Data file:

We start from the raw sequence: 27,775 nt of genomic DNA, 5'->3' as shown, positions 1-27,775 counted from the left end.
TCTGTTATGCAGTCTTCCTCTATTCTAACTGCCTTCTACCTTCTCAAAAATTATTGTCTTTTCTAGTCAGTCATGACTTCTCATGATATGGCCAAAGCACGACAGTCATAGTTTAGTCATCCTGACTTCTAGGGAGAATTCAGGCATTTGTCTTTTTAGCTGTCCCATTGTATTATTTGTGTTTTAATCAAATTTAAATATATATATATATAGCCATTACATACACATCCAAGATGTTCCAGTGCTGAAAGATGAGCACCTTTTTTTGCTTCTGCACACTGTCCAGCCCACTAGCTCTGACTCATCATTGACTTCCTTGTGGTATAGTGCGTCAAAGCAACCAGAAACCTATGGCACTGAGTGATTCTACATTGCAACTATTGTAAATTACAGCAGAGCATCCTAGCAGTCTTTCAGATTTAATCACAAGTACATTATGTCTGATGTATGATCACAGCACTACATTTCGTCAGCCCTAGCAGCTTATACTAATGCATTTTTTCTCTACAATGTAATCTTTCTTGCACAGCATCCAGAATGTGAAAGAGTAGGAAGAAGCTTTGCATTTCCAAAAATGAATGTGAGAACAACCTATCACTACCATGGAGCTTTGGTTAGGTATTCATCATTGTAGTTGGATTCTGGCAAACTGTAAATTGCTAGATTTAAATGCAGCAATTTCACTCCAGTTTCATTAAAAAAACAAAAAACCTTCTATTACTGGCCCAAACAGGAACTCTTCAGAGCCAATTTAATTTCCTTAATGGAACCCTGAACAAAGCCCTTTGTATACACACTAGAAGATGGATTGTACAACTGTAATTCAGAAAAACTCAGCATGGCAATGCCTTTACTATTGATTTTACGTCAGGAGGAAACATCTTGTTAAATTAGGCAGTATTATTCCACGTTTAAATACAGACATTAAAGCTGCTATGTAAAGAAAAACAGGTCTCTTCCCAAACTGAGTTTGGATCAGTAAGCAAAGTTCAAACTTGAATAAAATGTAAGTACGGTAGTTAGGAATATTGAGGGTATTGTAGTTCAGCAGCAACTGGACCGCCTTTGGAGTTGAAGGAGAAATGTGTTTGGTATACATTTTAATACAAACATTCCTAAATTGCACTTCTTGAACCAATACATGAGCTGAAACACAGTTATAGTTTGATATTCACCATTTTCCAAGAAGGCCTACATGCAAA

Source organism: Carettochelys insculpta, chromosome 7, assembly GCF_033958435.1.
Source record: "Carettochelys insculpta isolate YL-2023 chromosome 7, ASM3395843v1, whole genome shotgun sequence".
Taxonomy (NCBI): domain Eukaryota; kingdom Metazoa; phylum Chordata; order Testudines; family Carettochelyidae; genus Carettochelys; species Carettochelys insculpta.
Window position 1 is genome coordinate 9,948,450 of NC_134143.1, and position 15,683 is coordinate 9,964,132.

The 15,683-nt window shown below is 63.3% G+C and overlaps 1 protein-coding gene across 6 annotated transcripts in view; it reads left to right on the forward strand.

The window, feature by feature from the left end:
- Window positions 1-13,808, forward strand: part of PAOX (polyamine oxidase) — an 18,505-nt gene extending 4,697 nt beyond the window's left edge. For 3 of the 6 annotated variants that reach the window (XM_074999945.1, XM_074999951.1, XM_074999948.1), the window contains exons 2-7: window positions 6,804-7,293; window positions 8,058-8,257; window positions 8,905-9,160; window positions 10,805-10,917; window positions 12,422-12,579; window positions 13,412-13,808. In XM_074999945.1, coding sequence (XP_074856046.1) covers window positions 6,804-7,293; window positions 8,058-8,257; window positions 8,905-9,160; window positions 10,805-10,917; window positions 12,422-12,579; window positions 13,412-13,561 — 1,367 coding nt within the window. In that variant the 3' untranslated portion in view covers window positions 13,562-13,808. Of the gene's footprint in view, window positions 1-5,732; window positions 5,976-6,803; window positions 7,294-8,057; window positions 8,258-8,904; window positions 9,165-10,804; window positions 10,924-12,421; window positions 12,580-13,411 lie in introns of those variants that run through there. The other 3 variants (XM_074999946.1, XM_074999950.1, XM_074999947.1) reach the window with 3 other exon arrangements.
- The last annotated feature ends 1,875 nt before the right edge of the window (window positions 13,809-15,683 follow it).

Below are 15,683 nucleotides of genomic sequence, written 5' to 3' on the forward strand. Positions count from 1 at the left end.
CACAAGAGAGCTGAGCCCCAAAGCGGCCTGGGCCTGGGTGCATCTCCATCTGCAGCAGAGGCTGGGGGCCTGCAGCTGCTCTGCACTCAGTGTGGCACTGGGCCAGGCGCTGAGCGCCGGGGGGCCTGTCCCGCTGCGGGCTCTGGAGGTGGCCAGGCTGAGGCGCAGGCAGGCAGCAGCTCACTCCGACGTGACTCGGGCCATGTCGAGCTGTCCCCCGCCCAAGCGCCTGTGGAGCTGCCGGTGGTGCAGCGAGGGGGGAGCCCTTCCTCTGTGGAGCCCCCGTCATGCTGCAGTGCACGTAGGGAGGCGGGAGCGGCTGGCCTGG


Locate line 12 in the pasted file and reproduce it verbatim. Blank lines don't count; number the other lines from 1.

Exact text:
CACAAGAGAGCTGAGCCCCAAAGCGGCCTGGGCCTGGGTGCATCTCCATCTGCAGCAGAGGCTGGGGGCCTGCAGCTGCTCTGCACTCAGTGTGGCACTGGGCCAGGCGCTGAGCGCCGGGGGGCCTGTCCCGCTGCGGGCTCTGGAGGTGGCCAGGCTGAGGCGCAGGCAGGCAGCAGCTCACTCCGACGTGACTCGGGCCATGTCGAGCTGTCCCCCGCCCAAGCGCCTGTGGAGCTGCCGGTGGTGCAGCGAGGGGGGAGCCCTTCCTCTGTGGAGCCCCCGTCATGCTGCAGTGCACGTAGGGAGGCGGGAGCGGCTGGCCTGG